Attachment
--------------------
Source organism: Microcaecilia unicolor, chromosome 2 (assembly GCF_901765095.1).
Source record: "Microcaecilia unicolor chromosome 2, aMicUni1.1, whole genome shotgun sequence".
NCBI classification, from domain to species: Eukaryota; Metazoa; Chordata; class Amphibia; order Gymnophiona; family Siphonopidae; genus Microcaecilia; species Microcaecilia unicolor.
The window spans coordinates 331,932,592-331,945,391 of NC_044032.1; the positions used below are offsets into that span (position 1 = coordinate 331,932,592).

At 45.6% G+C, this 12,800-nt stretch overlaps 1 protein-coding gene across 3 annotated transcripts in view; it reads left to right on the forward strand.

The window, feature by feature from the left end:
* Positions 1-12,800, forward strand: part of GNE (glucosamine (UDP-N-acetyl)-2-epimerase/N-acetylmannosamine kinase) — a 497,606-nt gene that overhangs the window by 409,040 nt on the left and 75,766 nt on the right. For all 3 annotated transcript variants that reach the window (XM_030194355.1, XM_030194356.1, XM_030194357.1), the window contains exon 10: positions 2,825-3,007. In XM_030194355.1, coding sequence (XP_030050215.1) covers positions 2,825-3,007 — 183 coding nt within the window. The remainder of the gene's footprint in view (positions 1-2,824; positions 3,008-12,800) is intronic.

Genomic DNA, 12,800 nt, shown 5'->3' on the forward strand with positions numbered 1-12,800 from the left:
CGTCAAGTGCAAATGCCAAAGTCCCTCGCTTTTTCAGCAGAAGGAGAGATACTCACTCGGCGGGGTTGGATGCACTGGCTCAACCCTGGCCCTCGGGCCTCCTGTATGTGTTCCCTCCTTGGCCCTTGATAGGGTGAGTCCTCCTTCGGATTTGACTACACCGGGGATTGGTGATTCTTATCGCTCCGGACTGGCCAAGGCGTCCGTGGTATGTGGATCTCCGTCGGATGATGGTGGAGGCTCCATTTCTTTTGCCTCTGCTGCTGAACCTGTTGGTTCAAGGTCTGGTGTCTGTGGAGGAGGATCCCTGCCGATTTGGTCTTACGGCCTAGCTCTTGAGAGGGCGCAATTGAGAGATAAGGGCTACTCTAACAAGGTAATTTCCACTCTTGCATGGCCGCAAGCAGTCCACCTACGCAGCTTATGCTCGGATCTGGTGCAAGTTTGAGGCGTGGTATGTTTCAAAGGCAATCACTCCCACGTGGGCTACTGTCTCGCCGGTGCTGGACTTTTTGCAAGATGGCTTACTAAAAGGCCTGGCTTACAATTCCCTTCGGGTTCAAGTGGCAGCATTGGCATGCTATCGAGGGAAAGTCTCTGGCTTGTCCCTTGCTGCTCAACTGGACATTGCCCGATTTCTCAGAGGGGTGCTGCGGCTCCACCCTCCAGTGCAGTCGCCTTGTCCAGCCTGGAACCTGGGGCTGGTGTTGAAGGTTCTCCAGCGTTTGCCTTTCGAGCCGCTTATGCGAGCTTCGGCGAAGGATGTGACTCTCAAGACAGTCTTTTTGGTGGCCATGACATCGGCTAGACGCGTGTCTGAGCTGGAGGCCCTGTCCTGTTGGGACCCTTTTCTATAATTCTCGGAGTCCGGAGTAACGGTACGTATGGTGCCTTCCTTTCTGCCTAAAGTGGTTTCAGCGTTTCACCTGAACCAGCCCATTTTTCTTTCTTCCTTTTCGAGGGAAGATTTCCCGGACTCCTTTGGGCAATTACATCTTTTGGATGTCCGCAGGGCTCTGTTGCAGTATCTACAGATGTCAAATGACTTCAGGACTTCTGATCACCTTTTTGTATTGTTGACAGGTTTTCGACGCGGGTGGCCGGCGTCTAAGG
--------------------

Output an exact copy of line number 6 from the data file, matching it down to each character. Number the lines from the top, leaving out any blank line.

The window, feature by feature from the left end: